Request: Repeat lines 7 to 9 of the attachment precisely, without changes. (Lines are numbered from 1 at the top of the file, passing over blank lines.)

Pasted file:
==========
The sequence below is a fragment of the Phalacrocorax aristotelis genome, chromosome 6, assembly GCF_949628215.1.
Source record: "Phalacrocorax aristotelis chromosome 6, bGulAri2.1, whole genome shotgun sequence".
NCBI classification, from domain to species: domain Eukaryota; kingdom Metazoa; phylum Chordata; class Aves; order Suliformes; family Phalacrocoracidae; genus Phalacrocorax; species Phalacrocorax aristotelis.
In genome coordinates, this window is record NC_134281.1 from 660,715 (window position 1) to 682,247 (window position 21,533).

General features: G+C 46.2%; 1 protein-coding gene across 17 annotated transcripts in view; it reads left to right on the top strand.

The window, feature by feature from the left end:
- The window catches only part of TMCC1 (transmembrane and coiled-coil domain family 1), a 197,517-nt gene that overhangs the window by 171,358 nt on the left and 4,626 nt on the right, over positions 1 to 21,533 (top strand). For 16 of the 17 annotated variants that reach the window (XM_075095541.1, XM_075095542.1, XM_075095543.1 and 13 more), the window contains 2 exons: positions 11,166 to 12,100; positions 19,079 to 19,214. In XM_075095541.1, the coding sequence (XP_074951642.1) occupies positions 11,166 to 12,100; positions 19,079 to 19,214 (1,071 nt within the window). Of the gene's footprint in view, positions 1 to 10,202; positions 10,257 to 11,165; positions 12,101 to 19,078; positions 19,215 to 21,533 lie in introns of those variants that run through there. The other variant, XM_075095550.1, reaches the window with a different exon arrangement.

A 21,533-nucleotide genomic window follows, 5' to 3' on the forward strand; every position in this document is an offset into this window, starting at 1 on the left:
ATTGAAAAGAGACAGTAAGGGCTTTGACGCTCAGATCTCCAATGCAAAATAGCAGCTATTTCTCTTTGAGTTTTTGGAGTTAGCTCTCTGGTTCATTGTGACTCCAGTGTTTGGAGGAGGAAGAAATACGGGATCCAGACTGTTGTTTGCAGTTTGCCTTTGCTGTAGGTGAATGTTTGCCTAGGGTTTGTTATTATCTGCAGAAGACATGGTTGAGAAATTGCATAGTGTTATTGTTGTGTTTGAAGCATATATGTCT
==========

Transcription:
- The window catches only part of TMCC1 (transmembrane and coiled-coil domain family 1), a 197,517-nt gene that overhangs the window by 171,358 nt on the left and 4,626 nt on the right, over positions 1 to 21,533 (top strand). For 16 of the 17 annotated variants that reach the window (XM_075095541.1, XM_075095542.1, XM_075095543.1 and 13 more), the window contains 2 exons: positions 11,166 to 12,100; positions 19,079 to 19,214. In XM_075095541.1, the coding sequence (XP_074951642.1) occupies positions 11,166 to 12,100; positions 19,079 to 19,214 (1,071 nt within the window). Of the gene's footprint in view, positions 1 to 10,202; positions 10,257 to 11,165; positions 12,101 to 19,078; positions 19,215 to 21,533 lie in introns of those variants that run through there. The other variant, XM_075095550.1, reaches the window with a different exon arrangement.

A 21,533-nucleotide genomic window follows, 5' to 3' on the forward strand; every position in this document is an offset into this window, starting at 1 on the left:
ATTGAAAAGAGACAGTAAGGGCTTTGACGCTCAGATCTCCAATGCAAAATAGCAGCTATTTCTCTTTGAGTTTTTGGAGTTAGCTCTCTGGTTCATTGTGACTCCAGTGTTTGGAGGAGGAAGAAATACGGGATCCAGACTGTTGTTTGCAGTTTGCCTTTGCTGTAGGTGAATGTTTGCCTAGGGTTTGTTATTATCTGCAGAAGACATGGTTGAGAAATTGCATAGTGTTATTGTTGTGTTTGAAGCATATATGTCT